In order to establish that she is eligible for asylum, Setyawan must prove that she "either (1) has a well-founded fear of future persecution, (2) has suffered past persecution, which gives rise to a rebuttable presumption of a well-founded fear of future persecution, or (3) has suffered past persecution so severe as to demonstrate compelling reasons for being unwilling or unable to return to [her] country of nationality." Wiransane v. Ashcroft, 366 F.3d 889, 893 (10th Cir. 2004) (alterations, citations, and quotations omitted). We will not reverse the BIA's denial of an asylum application "unless the evidence compels the conclusion that petitioner[] [has] a well-founded fear of persecution on one of the . . . grounds" set forth in the applicable statute. Estrada-Escobar v. Ashcroft, 376 F.3d 1042, 1046 (10th Cir. 2004); see also 8 U.S.C. § 1101(a)(42)(A) (defining "refugee," as used in the asylum statute (8 U.S.C. § 1158(b)), as a person unable to return to her home country due to persecution based on "race, religion, nationality, membership in a particular social group, or political opinion").

Setyawan contends that the IJ's findings were premised on a defective credibility determination arising from a clerical error on her asylum application. As discussed above, however, the IJ never made an adverse credibility finding and the BIA accepted Setyawan's assertions as true, but nonetheless concluded that Setyawan had no well founded fear of religious persecution. Thus, Setyawan is not entitled to relief based on the IJ's alleged error. Furthermore, despite Setyawan's implicit argument to the contrary, the IJ's assessment of her credibility did not infect the BIA's evaluation of her testimony.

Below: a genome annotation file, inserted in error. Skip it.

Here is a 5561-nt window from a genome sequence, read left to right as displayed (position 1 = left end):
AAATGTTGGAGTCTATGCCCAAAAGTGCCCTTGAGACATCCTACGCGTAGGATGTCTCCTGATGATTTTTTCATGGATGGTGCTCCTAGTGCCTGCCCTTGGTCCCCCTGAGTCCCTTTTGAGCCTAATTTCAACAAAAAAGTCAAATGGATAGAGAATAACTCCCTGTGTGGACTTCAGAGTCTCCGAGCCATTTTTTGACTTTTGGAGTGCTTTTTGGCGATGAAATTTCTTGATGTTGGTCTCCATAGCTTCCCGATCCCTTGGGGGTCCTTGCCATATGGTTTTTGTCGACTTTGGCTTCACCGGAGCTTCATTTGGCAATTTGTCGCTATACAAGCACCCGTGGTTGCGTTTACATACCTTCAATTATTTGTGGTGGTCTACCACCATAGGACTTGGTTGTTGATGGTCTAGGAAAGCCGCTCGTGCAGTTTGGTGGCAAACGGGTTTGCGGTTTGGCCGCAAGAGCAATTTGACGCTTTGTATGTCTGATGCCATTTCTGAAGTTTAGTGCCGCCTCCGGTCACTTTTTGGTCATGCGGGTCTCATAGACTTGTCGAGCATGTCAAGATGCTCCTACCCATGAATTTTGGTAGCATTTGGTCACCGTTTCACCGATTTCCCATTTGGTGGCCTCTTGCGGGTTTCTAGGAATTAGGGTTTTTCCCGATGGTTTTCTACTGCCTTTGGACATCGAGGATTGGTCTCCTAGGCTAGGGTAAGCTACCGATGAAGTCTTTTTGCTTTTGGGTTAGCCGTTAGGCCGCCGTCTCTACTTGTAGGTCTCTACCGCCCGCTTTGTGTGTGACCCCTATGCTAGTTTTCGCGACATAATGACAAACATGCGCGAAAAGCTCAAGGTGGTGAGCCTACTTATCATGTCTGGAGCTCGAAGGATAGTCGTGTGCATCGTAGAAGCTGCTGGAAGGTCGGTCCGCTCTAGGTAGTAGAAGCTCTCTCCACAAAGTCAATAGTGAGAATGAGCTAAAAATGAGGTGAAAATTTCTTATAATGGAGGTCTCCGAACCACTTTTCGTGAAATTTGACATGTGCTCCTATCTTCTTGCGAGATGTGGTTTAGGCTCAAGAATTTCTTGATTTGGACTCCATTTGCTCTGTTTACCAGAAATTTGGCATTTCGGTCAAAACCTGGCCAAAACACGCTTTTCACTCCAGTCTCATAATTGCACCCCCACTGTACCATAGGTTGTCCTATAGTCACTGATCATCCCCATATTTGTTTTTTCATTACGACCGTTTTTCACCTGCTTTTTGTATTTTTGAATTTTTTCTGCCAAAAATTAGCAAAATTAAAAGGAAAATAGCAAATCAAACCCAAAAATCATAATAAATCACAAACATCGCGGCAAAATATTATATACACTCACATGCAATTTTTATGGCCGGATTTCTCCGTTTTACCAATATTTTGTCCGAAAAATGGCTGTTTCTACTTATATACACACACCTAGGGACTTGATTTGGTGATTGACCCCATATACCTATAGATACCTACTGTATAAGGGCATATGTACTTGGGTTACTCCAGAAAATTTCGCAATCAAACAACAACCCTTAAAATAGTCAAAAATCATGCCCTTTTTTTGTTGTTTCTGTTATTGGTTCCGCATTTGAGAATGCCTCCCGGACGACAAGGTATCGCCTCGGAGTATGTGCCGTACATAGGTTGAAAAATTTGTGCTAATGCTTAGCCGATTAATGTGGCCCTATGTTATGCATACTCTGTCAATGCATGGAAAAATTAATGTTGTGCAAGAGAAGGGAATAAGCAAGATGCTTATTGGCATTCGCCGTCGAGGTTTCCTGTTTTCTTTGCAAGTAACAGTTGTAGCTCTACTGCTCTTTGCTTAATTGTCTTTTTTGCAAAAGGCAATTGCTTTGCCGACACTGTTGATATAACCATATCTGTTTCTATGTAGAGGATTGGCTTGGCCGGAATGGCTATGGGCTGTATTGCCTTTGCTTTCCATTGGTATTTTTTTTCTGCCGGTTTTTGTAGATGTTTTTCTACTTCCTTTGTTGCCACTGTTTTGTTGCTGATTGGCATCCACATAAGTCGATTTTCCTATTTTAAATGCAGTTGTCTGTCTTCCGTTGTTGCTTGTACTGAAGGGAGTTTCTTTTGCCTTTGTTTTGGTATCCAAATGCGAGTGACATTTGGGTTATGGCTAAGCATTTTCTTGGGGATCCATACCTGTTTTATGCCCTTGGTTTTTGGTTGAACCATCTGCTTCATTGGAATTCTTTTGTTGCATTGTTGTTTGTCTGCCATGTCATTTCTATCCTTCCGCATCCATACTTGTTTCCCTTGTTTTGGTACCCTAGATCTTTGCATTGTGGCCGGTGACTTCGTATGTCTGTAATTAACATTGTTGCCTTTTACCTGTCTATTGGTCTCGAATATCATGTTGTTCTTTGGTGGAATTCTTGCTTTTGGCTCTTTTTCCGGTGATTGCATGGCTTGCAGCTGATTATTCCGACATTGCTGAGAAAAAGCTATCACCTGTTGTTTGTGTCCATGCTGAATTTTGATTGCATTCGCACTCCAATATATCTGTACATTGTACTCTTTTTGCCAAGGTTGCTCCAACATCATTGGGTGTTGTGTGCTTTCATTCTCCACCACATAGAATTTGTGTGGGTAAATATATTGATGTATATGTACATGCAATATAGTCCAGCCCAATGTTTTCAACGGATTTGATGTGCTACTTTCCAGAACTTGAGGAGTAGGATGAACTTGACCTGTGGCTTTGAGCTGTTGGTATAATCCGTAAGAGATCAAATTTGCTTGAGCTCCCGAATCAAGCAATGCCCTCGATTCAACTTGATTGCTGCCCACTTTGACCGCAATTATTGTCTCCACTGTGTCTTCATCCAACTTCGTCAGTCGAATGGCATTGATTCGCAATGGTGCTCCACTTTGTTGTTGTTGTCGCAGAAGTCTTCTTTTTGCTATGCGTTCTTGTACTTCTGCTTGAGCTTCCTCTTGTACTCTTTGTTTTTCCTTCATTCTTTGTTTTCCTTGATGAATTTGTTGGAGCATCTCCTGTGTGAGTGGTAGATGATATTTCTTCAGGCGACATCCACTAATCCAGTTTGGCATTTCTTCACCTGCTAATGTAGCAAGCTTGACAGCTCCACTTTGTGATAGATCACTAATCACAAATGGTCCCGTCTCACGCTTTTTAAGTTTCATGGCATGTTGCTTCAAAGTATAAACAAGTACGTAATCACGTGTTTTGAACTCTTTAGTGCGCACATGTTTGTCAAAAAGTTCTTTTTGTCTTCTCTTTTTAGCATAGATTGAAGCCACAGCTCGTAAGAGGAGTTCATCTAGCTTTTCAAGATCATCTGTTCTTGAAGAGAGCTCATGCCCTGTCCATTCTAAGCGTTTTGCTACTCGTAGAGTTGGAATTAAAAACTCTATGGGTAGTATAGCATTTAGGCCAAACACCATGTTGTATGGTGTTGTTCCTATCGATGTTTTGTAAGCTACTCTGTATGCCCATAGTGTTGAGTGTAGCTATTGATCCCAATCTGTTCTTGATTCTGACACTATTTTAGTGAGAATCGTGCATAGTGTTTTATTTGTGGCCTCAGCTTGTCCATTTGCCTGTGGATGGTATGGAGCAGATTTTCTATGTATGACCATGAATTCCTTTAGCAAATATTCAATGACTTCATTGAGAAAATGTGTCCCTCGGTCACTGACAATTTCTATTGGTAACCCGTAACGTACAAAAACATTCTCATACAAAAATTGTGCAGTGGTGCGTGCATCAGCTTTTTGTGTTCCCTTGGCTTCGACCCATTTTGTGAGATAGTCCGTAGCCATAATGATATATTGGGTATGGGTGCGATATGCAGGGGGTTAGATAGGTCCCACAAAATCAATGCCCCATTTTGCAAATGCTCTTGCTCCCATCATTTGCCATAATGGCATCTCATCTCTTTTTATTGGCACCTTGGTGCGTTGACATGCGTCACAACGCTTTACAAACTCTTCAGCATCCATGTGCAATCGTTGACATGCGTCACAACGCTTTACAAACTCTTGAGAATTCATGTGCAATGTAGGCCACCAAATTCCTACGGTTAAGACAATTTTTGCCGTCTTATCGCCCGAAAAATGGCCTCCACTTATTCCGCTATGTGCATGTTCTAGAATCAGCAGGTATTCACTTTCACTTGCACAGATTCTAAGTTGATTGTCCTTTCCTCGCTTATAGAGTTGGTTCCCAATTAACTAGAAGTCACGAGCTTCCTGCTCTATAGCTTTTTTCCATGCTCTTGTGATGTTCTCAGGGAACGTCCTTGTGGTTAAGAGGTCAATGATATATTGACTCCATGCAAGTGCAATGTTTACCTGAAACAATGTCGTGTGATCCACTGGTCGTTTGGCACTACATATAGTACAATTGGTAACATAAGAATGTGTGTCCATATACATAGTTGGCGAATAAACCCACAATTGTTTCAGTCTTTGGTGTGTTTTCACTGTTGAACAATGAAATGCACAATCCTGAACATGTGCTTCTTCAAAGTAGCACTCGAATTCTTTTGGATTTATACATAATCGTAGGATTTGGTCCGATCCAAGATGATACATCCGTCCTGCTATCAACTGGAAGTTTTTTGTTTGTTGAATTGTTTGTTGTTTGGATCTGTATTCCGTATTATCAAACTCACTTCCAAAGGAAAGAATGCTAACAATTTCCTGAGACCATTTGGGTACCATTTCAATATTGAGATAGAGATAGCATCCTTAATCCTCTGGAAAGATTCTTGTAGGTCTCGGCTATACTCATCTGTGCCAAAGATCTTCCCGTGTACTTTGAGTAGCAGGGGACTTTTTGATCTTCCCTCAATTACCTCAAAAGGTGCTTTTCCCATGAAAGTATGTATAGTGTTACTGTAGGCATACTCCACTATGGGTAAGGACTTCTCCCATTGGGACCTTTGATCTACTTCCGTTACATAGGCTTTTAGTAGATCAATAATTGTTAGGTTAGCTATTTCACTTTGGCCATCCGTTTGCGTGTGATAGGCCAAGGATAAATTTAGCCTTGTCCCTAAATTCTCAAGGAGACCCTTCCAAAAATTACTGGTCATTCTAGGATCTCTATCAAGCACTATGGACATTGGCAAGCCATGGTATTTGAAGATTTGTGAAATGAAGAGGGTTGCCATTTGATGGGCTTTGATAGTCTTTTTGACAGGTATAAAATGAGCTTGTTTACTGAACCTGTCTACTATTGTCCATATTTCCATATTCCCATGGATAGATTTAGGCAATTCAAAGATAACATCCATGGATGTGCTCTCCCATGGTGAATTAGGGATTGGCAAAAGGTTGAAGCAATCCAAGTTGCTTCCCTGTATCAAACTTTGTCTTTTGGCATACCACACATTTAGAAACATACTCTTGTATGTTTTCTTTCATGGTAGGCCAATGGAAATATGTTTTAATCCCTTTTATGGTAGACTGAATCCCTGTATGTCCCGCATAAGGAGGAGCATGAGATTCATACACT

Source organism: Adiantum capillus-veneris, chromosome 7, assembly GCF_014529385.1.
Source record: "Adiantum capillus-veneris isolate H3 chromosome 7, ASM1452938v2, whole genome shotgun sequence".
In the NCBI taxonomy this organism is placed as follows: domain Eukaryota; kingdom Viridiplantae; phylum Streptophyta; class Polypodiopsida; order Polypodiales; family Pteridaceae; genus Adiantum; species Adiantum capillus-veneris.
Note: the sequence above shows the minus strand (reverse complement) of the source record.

Although Setyawan maintains that her testimony establishes that she was harassed because she is Chinese, she in fact described only one incident in which her assailants made an anti-Chinese statement. Moreover, she acknowledged that the robbers who attacked her and her neighbors did so to acquire money. See Gormley v. Ashcroft, 364 F.3d 1172, 1177 (9th Cir. 2004) (upholding denial of asylum where applicant failed to prove that robberies in his home country were motivated by race, rather than by his possession of valuables). On this record, the BIA did not err in concluding that Setyawan's characterization of her assailants' motives amounted to "mere conjecture." Because Setyawan did not establish that she was mistreated based on her nationality, or another protected ground under § 1101(a)(42), the BIA properly denied her request for asylum.


For the foregoing reasons, the decision of the BIA denying Setyawan's application for asylum is AFFIRMED. We also AFFIRM the refusal to withhold removal, as the threshold for withholding is higher than the threshold for asylum. See Estrada-Escobar, 376 F.3d at 1048.

Entered for the Court

Carlos F. Lucero

Circuit Judge

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*. The case is unanimously ordered submitted without oral argument pursuant to Fed. R. App. P. 34(a)(2) and 10th Cir. R. 34.1(G). This order and judgment is not binding precedent, except under the doctrines of law of the case, res judicata, and collateral estoppel. The court generally disfavors the citation of orders and judgments; nevertheless, an order and judgment may be cited under the terms and conditions of 10th Cir. R. 36.3.

1. "Setyawan" is an Indonesian name. Appellant also has a Chinese name.